Clarice's story

The Work Learn Program introduced Clarice to the field of occupational therapy and she is now graduating from UBC's Master of Occupational Therapy program.

Exploring what she loves through Work Learn

With just one year before finishing my undergrad, I was still uncertain about what I wanted to do.

I knew from my past volunteering experiences that I wanted to pursue a career in healthcare but did not know what I wanted to pursue specifically within this broad field. Looking to make some money and have some tangible work experience under my belt, I eagerly applied for a Work Learn position as an Administrative Assistant at ICORD, a UBC spinal cord injury (SCI) research lab that houses some of the world's leading SCI research groups.

Throughout my Work Learn position, I was exposed to many career paths I had never considered or even heard of. One in particular stood out to me: Occupational Therapy. Occupational therapists work with people across their lifespan following an illness, injury, or disability (such as a stroke, brain injury, spinal cord injury, mental illness, learning disability, and many more) in a variety of settings, like schools, hospitals, and rehabilitation centers. They work with these individuals to help them heal physically and mentally and become independent in doing the activities that they need and want to do.

To my surprise, occupational therapy not only tied back to some of my past volunteer experiences, but also connected with my passion for working with people to help improve their strength and capabilities following a major accident or health crisis. In addition, because of my Work Learn position at ICORD, I had already been exposed to many relevant ideas and issues related to occupational therapy!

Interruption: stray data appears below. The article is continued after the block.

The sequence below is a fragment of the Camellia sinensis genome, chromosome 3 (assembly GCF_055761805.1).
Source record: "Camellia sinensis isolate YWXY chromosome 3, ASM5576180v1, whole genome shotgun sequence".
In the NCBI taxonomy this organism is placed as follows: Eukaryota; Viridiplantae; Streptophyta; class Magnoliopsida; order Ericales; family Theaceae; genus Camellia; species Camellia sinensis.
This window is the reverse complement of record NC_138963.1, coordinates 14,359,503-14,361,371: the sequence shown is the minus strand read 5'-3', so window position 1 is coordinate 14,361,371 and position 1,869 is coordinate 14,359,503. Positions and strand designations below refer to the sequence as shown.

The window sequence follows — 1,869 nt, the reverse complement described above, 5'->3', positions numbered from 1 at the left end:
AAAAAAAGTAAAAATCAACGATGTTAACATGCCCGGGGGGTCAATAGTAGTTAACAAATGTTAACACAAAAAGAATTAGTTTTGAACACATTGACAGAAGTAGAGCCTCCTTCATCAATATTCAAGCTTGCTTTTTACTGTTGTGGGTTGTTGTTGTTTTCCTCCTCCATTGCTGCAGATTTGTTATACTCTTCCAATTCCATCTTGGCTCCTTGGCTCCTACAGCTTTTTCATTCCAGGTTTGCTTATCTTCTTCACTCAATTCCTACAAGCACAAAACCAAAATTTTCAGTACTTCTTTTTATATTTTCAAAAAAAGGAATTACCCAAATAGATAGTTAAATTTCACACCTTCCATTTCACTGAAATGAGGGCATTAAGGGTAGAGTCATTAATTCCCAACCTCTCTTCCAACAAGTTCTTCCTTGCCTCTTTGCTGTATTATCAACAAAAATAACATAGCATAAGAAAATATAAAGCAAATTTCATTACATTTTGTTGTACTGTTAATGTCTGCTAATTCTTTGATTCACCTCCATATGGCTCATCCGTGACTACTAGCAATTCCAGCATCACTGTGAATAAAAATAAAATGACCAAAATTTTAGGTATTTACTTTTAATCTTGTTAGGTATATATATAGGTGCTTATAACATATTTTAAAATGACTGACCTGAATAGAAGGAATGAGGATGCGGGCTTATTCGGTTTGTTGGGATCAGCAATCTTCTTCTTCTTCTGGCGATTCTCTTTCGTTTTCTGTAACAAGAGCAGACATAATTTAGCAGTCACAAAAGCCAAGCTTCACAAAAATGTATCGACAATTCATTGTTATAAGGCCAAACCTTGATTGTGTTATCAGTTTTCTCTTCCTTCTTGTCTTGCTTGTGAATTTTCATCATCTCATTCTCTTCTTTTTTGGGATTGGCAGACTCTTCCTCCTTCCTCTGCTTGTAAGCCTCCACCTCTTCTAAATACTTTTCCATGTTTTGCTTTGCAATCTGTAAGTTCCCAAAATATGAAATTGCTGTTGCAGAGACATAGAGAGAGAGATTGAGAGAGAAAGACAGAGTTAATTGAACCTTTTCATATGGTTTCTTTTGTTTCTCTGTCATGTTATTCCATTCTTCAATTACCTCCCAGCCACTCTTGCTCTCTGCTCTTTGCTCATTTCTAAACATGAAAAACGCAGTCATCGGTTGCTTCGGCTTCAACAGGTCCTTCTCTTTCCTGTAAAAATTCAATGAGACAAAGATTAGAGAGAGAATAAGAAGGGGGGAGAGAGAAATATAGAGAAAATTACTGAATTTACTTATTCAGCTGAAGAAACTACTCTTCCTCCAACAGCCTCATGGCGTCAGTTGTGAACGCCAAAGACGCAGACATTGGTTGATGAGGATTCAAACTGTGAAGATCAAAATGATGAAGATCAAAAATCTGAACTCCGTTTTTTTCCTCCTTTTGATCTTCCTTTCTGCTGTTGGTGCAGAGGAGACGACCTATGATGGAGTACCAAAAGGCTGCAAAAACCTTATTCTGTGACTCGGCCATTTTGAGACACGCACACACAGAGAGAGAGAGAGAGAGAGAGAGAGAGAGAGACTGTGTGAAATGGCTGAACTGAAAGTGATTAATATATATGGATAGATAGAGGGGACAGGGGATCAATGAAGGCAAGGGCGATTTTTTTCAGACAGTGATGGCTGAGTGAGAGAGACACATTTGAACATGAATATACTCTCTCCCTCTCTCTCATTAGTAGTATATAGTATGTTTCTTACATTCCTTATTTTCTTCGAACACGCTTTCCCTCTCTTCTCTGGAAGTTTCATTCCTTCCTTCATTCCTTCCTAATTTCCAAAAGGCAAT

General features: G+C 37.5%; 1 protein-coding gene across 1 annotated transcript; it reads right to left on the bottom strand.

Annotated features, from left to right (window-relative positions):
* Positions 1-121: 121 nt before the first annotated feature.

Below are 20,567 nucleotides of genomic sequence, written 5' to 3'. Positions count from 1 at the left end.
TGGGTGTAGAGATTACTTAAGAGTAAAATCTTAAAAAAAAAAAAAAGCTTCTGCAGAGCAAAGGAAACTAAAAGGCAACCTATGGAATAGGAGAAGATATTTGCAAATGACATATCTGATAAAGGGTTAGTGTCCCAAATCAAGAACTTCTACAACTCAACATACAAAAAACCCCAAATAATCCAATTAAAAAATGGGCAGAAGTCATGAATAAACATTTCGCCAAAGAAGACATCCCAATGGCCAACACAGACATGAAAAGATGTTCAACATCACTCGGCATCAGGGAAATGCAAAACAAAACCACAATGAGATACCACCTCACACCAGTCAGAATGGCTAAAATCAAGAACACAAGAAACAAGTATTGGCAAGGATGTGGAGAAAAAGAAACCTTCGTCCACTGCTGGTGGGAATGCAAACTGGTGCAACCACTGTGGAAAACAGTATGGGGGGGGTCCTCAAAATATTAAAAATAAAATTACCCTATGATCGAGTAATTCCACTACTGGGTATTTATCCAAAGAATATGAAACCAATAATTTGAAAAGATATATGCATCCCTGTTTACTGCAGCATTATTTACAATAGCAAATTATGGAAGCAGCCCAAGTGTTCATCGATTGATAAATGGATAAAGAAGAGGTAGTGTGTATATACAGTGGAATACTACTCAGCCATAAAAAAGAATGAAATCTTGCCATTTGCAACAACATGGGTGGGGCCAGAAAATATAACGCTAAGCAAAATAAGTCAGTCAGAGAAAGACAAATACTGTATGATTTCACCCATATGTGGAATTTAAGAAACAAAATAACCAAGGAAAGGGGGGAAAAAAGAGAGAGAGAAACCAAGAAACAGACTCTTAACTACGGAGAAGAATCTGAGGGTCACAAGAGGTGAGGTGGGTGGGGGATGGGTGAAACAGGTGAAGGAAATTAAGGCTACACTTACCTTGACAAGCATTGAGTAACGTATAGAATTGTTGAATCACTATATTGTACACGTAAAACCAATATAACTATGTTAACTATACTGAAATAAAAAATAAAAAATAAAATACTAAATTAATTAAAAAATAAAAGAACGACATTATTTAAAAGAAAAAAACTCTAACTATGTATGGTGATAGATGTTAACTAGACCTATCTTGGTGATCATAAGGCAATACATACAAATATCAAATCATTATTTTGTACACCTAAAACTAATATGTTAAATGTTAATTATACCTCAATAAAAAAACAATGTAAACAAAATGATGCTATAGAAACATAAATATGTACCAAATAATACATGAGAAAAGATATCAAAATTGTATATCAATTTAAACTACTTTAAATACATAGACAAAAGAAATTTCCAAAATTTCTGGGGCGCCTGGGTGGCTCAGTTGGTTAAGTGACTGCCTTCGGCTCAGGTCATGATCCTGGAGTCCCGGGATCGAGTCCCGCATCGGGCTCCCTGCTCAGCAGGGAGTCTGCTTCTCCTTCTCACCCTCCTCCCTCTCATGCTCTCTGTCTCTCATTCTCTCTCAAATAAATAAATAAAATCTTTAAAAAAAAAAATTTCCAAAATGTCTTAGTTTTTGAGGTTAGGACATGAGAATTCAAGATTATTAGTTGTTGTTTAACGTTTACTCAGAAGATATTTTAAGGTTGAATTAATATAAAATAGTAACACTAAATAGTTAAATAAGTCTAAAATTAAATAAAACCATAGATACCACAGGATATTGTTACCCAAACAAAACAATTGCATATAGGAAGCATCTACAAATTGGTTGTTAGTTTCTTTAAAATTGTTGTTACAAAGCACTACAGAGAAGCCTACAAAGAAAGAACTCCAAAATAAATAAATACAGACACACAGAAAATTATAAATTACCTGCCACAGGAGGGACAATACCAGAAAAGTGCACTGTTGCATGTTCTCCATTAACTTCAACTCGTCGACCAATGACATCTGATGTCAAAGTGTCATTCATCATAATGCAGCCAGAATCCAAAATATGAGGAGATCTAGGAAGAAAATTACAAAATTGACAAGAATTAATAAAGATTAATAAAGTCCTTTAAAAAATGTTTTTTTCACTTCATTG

Building Connections

My supervisor, coworkers, and the researchers at ICORD were extremely supportive of my goal, and often offered advice and guidance freely. In particular, I had the opportunity to speak with and learn from some of the ICORD researchers who were in the rehabilitation field. After talking to them and doing more research on this niche area of occupational therapy, I realized that I wanted to pursue occupational therapy as a career. I was fortunate to be accepted the following year after gaining this clarity on my career and am now a mere nine months away from graduating from UBC's Master of Occupational Therapy program.

Developing Skills for the Future

Currently, I am still a part of ICORD as a Social Media Project Assistant. I love the autonomy I have in creating content for our social media platforms through writing news articles and researching summaries for our public audience. Through this position, I have learned how to engage members in health research and have developed effective communication, collaboration skills and a better understanding of the community.

If not for the knowledge I gained from my Work Learn position and the overwhelming support I received from my colleagues at ICORD, I doubt I would have felt so compelled towards pursuing occupational therapy. My Work Learn position made it possible to combine my strengths and interests, allowing me to develop skills that I will now be using in my future as an occupational therapist.